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Page:Harvard Law Review Volume 1.djvu/387

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but make no disposition of either the land or its proceeds, though the land will at law descend to the testator’s heir, yet the executor will in equity be entitled to have it sold, and, when sold, the purchase-money will in equity be part of the personal estate. And even though the testator, in the case supposed, devise “all his land” to A, yet A will take no more than a naked legal title to the piece of land directed to be sold. Nor is a will the only means by which an owner of property can effect an equitable conversion of it. He can also convert his land into money by a contract to sell the former, and he can convert his money into land by a contract to buy land; and if he died intestate after making such a contract, though before performance of it, his heir may, in the one case, be compelled by the executor to convey the land, though the purchase-money will go to the executor, while, in the other case, the executor may be compelled by the heir to pay for the land, though the land will be conveyed to the heir. Moreover, this equitable conversion undoubtedly takes place the moment the


of the agreement in question, the consequence was, not that specific performance should be refused, but that specific performance pure and simple should be granted, i. e., specific performance without any relation back. Such, it seems, should have been the decision; for as the statute prohibited any transfer of ownership in a British vessel, whether at law or in equity, except in the mode prescribed, it followed that the contract in question could not create any equitable ownership in the vessel (McCalmont v. Rankin, 2 De G., M. & G. 403; Coombes v. Mansfield, 3 Dr. 193; Liverpool Borough Bank v. Turner, 1 J. & H. 159, 2 De G., F. & J. 502); but if, as the court assumed, the contract created a legal right, it was no more a violation of the statute to enforce that right in equity by giving specific reparation than to enforce it at law by giving damages.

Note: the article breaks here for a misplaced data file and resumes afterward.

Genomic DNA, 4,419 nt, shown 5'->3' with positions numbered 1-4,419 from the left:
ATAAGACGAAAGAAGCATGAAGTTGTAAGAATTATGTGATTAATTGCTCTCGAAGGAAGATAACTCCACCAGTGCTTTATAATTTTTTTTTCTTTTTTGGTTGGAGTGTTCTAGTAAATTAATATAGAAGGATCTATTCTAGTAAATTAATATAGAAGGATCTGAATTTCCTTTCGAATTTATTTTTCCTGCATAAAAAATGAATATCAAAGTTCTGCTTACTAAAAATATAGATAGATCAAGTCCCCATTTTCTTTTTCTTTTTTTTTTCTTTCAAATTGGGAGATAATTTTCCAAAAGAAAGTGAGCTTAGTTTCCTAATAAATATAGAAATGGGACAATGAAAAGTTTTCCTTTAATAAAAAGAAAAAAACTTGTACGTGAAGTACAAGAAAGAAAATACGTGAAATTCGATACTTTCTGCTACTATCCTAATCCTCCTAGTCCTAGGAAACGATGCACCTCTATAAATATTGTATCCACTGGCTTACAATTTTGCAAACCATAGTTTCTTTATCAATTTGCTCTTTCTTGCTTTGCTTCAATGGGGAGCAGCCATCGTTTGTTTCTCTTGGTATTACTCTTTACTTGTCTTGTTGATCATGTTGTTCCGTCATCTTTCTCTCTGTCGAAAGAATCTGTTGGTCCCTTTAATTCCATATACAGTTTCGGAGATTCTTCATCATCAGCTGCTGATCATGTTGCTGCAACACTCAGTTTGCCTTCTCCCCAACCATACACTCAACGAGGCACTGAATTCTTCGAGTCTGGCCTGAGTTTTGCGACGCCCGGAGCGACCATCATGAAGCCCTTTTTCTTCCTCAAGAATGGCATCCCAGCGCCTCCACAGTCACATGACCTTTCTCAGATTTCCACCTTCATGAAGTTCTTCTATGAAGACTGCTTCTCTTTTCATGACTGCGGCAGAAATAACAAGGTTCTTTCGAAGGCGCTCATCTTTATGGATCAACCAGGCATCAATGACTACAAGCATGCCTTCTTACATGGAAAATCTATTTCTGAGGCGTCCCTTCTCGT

Upon the whole, it seems that the court, in dismissing the bill, did proceed upon the idea that an agreement to convey is in equity an actual conveyance; that the consequence of enforcing the agreement in question would be to make it an actual conveyance in equity from its date, and that, too, not by relation, but independently of relation; that the operation of a contract as a conveyance in equity was not a consequence of specific performance, but that the latter was a consequence of the former; that the question, therefore, which the court had to decide was not whether equitable relief should be given for the violation of a legal right, but whether the agreement could, without a violation of the statute, create an equitable right in the plaintiff, and impose an equitable obligation upon the defendant, i. e., create between the plaintiff and the defendant the relation of trustee and cestui que trust.

It would seem to be a sufficient answer to such a view to say that, if it be well founded, a vendee of land has no occasion to file a bill for specific performance, promptly or otherwise; that he may always base his right to go into equity upon his character of cestui que trust; that, instead of filing a bill for specific performance, he may, e.g., file a bill for an account. Indeed, a bill for an account would possess at least one signal advantage over a bill for specific performance, namely, that it would require no performance by the plaintiff, i. e., that the plaintiff’s right to an account would not be at all affected by the fact that he had not paid the purchase-money.